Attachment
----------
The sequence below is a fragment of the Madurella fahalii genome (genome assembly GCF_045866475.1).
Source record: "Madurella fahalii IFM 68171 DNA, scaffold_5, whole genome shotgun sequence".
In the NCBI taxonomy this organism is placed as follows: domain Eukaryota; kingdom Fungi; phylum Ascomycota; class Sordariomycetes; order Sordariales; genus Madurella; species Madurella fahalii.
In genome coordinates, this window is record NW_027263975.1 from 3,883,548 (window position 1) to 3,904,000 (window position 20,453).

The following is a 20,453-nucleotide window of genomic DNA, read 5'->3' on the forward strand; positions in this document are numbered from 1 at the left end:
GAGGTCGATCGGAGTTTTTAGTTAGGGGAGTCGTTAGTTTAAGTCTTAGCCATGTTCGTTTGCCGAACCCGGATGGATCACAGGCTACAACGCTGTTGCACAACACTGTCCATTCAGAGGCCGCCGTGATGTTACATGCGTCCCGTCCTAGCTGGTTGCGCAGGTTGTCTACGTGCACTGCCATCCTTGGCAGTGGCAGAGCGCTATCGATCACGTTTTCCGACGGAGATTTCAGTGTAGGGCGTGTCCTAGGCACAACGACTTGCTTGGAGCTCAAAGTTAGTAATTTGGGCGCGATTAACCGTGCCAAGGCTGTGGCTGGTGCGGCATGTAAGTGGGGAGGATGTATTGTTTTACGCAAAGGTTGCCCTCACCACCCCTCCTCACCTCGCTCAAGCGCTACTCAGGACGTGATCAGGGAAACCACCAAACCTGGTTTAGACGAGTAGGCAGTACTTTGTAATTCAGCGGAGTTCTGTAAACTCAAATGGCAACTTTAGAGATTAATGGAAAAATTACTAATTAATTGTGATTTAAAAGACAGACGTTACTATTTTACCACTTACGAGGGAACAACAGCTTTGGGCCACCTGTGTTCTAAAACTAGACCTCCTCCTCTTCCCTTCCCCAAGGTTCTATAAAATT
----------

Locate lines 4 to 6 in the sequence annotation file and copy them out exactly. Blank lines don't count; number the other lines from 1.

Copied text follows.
In genome coordinates, this window is record NW_027263975.1 from 3,883,548 (window position 1) to 3,904,000 (window position 20,453).

The following is a 20,453-nucleotide window of genomic DNA, read 5'->3' on the forward strand; positions in this document are numbered from 1 at the left end:
GAGGTCGATCGGAGTTTTTAGTTAGGGGAGTCGTTAGTTTAAGTCTTAGCCATGTTCGTTTGCCGAACCCGGATGGATCACAGGCTACAACGCTGTTGCACAACACTGTCCATTCAGAGGCCGCCGTGATGTTACATGCGTCCCGTCCTAGCTGGTTGCGCAGGTTGTCTACGTGCACTGCCATCCTTGGCAGTGGCAGAGCGCTATCGATCACGTTTTCCGACGGAGATTTCAGTGTAGGGCGTGTCCTAGGCACAACGACTTGCTTGGAGCTCAAAGTTAGTAATTTGGGCGCGATTAACCGTGCCAAGGCTGTGGCTGGTGCGGCATGTAAGTGGGGAGGATGTATTGTTTTACGCAAAGGTTGCCCTCACCACCCCTCCTCACCTCGCTCAAGCGCTACTCAGGACGTGATCAGGGAAACCACCAAACCTGGTTTAGACGAGTAGGCAGTACTTTGTAATTCAGCGGAGTTCTGTAAACTCAAATGGCAACTTTAGAGATTAATGGAAAAATTACTAATTAATTGTGATTTAAAAGACAGACGTTACTATTTTACCACTTACGAGGGAACAACAGCTTTGGGCCACCTGTGTTCTAAAACTAGACCTCCTCCTCTTCCCTTCCCCAAGGTTCTATAAAATT